The current minimum is 60% of pupils achieving the expected level at Sats tests for English and maths. This would be replaced with an 85% minimum - but the current levels are being scrapped, so this would be 85% based on an assessment that has still to be decided.

The threshold for the tests would be that children were "secondary ready" in maths, reading, spelling, punctuation and grammar and teachers' assessments of writing.

Under the current levels, 11 year olds who achieve a Level 5a are approximately in the top 10%, children at Level 5c and above are in the top 25%. Children at Level 3 and below are in the bottom 25%.

Extra funding

The government says that the levels currently used to measure progress, including the Level 4 used as the benchmark for Sats tests, are "unambitious and too broad".

Mr Laws told the House of Commons that the levels used by schools had little meaning to most parents.

The minimum standard for schools would also take into account pupils' progress as well as their raw test results.

Under the proposals, schools would be able to develop their own way of measuring how well pupils were progressing and their ability would then be assessed with tests for all 11-year-olds in English and maths and a sample of pupils for science.

There will be extra funding for poorer pupils with a rise in the level of pupil premiums, from £900 this year to £1,300 in 2014-15.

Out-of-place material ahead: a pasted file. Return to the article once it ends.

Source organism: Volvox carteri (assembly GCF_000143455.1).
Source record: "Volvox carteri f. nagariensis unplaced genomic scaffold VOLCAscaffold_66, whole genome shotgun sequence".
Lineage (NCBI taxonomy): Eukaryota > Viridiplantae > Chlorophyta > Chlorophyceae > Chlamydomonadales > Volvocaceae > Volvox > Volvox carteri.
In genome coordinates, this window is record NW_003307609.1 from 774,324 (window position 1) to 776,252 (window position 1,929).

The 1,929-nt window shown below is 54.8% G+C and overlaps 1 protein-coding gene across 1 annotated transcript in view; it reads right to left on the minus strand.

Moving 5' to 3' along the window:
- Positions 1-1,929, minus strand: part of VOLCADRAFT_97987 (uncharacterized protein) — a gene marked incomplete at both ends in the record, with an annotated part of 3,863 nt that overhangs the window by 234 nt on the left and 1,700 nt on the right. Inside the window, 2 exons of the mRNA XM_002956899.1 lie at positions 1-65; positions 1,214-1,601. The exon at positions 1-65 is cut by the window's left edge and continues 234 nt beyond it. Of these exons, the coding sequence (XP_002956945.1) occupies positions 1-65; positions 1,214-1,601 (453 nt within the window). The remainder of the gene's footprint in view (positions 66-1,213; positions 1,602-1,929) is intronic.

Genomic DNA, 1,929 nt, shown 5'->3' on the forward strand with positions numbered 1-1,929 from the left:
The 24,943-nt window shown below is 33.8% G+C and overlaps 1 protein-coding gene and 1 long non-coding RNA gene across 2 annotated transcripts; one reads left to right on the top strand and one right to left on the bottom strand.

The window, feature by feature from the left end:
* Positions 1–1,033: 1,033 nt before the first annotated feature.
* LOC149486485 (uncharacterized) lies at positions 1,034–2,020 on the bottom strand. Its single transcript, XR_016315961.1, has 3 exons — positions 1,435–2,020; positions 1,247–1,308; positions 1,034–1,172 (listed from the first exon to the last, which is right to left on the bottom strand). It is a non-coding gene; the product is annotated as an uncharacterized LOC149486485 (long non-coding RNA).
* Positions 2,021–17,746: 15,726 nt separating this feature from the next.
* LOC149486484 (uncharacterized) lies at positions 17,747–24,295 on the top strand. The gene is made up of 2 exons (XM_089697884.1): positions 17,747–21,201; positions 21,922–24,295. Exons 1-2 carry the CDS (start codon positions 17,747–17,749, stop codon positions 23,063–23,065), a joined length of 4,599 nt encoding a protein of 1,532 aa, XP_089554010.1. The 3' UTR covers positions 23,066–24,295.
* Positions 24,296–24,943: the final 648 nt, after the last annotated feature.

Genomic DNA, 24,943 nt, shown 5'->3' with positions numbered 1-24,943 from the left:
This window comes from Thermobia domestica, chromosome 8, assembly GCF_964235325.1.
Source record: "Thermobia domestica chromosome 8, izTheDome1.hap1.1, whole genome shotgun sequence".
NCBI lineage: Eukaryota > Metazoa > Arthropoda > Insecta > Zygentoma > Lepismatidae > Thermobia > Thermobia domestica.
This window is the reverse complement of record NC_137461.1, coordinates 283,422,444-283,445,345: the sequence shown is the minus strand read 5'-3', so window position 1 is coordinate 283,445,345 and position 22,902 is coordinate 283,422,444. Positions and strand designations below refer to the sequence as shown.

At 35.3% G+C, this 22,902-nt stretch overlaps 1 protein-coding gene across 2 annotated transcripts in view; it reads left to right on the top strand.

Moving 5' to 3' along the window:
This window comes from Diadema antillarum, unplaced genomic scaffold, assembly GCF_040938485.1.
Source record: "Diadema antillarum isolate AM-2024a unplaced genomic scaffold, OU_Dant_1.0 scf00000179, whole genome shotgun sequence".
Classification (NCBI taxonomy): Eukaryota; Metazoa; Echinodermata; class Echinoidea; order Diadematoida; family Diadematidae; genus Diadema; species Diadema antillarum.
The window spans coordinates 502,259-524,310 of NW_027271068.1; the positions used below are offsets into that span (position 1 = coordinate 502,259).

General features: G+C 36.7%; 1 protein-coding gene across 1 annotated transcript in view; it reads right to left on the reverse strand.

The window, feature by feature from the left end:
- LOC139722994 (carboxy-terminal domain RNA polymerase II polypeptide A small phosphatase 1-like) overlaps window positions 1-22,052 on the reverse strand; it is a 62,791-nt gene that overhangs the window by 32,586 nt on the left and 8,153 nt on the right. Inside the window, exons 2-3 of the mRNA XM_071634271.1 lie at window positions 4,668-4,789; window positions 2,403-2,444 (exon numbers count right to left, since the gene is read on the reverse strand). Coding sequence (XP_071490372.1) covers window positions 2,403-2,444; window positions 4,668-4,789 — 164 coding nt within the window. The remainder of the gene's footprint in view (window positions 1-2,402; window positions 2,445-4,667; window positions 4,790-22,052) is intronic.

Labour's Stephen Twigg said it was "putting the cart before the horse" to announce a threshold of 85% before the assessment had been decided.

He also warned of "confusing signals" when the government was scrapping the levels used to measure progress at the same time as calling for a closer attention to progress.

A spokesman for the National Association of Head Teachers said "labelling an 11-year-old as a failure is totally unacceptable".

"The vast majority of teachers are unhappy with the need to rank students," said the union's leader Russell Hobby.

It would be wrong to "pigeonhole" children on the basis of such tests, he said.

Mr Hobby welcomed the greater recognition of pupil progress, but warned that the changes to measuring schools were built on "foundations of sand".

"All the 'rigour' in the world won't matter if you're rigorous about the wrong things," he said.

But head teacher Steve Busby told BBC Breakfast the ranking system could be helpful.

"The current assessment system within school is flawed in my opinion." He said the Level 4 band was too broad and that parents needed a more accurate picture.

How do parents rate the plan to rank primary pupils?

Brian Lightman, head of the ASCL heads' union, agreed there was a need for a more accurate testing system at the end of primary school, because secondary schools currently had to re-test their new intakes.

However, he was unconvinced by the idea of ranking 11-year-olds.

"I worry what will happen to those children who have tried hard yet are told that they are in one of the bottom bands. Children at that age mature differently and their confidence can be easily damaged," he said.

NUT leader Christine Blower rejected the idea that primary schools should be measured in terms of the idea of pupils being "secondary ready", insisting the term would be "seen as offensive and insulting to so many hard-working teachers in the primary phase".

"Education, from the earliest years, is not a conveyor belt to the end of secondary school," she said.


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  • rate this

    Comment number 791.


  • rate this

    Comment number 790.